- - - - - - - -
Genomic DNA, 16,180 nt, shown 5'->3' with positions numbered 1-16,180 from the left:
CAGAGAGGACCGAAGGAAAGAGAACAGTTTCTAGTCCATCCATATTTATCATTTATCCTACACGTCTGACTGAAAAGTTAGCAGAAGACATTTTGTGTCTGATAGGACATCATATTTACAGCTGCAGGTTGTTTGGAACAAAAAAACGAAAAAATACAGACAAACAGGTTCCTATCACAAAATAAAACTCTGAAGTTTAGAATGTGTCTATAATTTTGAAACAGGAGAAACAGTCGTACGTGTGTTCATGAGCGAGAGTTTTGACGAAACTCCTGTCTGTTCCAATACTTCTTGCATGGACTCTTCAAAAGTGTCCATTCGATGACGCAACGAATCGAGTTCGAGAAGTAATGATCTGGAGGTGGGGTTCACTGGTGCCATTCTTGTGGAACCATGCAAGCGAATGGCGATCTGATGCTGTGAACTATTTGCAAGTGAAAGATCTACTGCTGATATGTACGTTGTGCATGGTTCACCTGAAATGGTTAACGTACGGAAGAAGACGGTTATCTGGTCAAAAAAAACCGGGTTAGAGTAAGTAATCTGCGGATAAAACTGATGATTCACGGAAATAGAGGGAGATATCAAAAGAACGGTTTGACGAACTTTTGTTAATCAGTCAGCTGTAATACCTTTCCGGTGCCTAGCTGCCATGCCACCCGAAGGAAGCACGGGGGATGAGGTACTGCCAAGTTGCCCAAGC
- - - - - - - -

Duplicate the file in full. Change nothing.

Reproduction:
Genomic DNA, 16,180 nt, shown 5'->3' with positions numbered 1-16,180 from the left:
CAGAGAGGACCGAAGGAAAGAGAACAGTTTCTAGTCCATCCATATTTATCATTTATCCTACACGTCTGACTGAAAAGTTAGCAGAAGACATTTTGTGTCTGATAGGACATCATATTTACAGCTGCAGGTTGTTTGGAACAAAAAAACGAAAAAATACAGACAAACAGGTTCCTATCACAAAATAAAACTCTGAAGTTTAGAATGTGTCTATAATTTTGAAACAGGAGAAACAGTCGTACGTGTGTTCATGAGCGAGAGTTTTGACGAAACTCCTGTCTGTTCCAATACTTCTTGCATGGACTCTTCAAAAGTGTCCATTCGATGACGCAACGAATCGAGTTCGAGAAGTAATGATCTGGAGGTGGGGTTCACTGGTGCCATTCTTGTGGAACCATGCAAGCGAATGGCGATCTGATGCTGTGAACTATTTGCAAGTGAAAGATCTACTGCTGATATGTACGTTGTGCATGGTTCACCTGAAATGGTTAACGTACGGAAGAAGACGGTTATCTGGTCAAAAAAAACCGGGTTAGAGTAAGTAATCTGCGGATAAAACTGATGATTCACGGAAATAGAGGGAGATATCAAAAGAACGGTTTGACGAACTTTTGTTAATCAGTCAGCTGTAATACCTTTCCGGTGCCTAGCTGCCATGCCACCCGAAGGAAGCACGGGGGATGAGGTACTGCCAAGTTGCCCAAGC